The systems administration researcher is the Ph.D level. This does not need much explanation. However, it should be pointed out that one does not need a Ph.D to invent in the world of systems administration. The industry is moving too quickly to isolate the creation of new paradigms to an ivory tower. The entire DevOps paradigm is a "found pattern" i.e. evolved organically and was given a name once many individuals all reached the same conclusion.

What should our next steps be?

Educating technicians is being taken care of by vendors. That's fine and appropriate.

PhD level education is something that will come in time.

The gap is at the University level. That should be the focus. To be more specific, the ultimate goal should be to define a 4-year degree in systems. To that end, we should begin by finding who is currently teaching "system administration" at a University level, catalog what they are doing, and bring them together to flesh out standards for curriculum.

I would be interested in talking with university-level instructors that would like to join forces and do such a project.

Tom Limoncelli


Posted by Tom Limoncelli in Education

Someone recently asked me what language a sysadmin should learn.

If you are a sysadmin for Windows the answer is pretty easy: PowerShell.

The answer is more complicated for Unix/Linux sysadmins because there are more choices. Rather than start a "language war", let me say this:

I think every Unix/Linux sysadmin should know shell (sh or bash) plus one of Perl, Ruby, Python. It doesn't matter which.

The above statement is more important to me than whether I think Perl, Python or Ruby is better, or has more job openings, or whatever criteria you use. Let me explain:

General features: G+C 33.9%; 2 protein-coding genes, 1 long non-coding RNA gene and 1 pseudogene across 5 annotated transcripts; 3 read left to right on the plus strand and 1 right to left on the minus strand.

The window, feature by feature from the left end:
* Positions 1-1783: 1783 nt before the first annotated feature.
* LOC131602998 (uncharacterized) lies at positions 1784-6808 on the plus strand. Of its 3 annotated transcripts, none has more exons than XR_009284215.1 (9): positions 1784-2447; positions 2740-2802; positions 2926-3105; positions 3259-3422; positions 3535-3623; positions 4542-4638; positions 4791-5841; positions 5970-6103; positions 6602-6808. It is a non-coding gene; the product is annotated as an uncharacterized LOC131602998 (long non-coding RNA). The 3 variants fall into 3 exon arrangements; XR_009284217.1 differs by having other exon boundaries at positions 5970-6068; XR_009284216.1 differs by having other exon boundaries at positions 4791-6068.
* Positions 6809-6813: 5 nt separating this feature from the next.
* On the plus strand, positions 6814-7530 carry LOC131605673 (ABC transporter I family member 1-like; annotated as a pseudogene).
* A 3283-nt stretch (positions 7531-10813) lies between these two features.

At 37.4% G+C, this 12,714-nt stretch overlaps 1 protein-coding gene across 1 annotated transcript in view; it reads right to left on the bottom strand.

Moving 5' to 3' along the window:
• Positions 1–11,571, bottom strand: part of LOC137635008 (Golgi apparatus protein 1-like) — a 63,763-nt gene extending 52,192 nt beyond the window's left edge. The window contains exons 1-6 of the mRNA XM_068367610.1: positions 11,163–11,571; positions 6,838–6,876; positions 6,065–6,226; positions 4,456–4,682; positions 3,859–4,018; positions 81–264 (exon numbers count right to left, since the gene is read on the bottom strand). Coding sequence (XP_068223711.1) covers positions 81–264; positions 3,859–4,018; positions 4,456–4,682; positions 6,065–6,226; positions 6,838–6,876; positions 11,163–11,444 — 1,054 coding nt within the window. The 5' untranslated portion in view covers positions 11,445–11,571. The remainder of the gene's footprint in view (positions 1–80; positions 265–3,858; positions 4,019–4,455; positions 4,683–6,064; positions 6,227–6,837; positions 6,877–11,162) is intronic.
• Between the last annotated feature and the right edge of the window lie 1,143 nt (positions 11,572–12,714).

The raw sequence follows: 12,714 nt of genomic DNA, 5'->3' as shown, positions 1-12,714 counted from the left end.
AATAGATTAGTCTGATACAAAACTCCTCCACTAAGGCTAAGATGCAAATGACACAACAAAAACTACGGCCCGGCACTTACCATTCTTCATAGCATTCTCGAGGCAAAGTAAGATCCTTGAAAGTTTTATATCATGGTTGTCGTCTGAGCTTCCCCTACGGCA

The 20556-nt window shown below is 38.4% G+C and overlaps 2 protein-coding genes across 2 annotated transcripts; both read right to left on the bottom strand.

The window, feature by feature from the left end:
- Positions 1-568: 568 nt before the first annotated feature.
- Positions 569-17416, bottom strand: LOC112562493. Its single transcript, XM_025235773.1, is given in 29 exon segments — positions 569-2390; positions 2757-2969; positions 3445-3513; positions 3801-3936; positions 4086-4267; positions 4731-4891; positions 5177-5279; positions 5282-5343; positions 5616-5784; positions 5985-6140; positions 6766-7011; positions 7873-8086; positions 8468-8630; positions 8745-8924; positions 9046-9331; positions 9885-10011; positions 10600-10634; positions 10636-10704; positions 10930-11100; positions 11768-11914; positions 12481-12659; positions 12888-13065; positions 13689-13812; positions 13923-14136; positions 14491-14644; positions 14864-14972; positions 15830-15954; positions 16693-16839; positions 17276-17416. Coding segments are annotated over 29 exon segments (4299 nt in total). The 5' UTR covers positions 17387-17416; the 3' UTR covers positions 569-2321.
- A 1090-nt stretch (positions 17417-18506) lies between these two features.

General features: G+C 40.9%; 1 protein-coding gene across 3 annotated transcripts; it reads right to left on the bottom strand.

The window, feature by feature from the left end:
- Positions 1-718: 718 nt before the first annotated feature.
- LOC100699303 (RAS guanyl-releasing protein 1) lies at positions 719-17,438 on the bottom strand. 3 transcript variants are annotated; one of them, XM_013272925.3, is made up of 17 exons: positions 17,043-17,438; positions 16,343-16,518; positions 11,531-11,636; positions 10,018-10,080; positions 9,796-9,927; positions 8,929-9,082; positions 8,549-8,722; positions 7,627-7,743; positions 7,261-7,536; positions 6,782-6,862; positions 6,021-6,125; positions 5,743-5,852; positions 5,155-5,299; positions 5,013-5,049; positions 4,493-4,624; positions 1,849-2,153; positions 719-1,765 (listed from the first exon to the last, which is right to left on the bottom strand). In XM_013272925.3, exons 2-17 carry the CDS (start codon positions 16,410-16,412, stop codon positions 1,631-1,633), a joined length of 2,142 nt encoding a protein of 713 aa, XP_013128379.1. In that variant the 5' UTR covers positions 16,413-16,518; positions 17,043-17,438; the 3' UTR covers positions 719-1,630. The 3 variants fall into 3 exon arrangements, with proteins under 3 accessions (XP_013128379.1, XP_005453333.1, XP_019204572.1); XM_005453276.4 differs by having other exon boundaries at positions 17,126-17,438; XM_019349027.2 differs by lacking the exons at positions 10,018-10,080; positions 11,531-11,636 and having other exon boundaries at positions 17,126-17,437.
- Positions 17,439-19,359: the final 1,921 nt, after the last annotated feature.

It is really important to learn bash because it is so fundamental to so many parts of your job. Whether it is debugging an /etc/init.d script or writing a little wrapper. Every Unix/linux sysadmin should know: how to do a for loop, while loop, if with [[ or [, and $1, $2, $3... $* and $@, case statements, understand how variable substitution works, and how to process simple command-line flags. With those basic things you can go very far. I'm surprised at how many people I meet with a lot of Unix/Linux years under their belt that can't do a loop in bash; when they learn how they kick themselves for not learning earlier.

The choice of perl/python/ruby is usually driven by what is already in use at your shop. Ruby and Python became popular more recently than Perl, so a lot of shops are Perl-focused. If you use Puppet, knowing Ruby will help you extend it. I work at Google which is big on Python so I learned after coming here; it was a shock to the system after being a Perl person since 1991 (someone recently told me Perl didn't exist in 1991... I introduced him to a little something called Wikipedia).

From a career-management point of view, I think it is important to be really really really good at one of them and know a little of the others; even if that means just reading the first few chapters of a book on the topic. Being really really really good at one of them means that you have a deep understanding of how to use it and how it works "under the hood" so you can make better decisions when you design larger programs. The reason I suggest this as a career-management issue is that if you want to be hired by a shop that uses a different language, being "the expert that is willing to learn something else" is much more important than being the person that "doesn't know anything but has great potential" or "knows a little of this and that but never had the patience to learn one thing well".


P.S. Other thoughts on this topic: Joseph Kern has advice about the three languages every sysadmin should know and Phil Pennock has great advice and an interesting summary of the major scripting languages.

Posted by Tom Limoncelli in Career Advice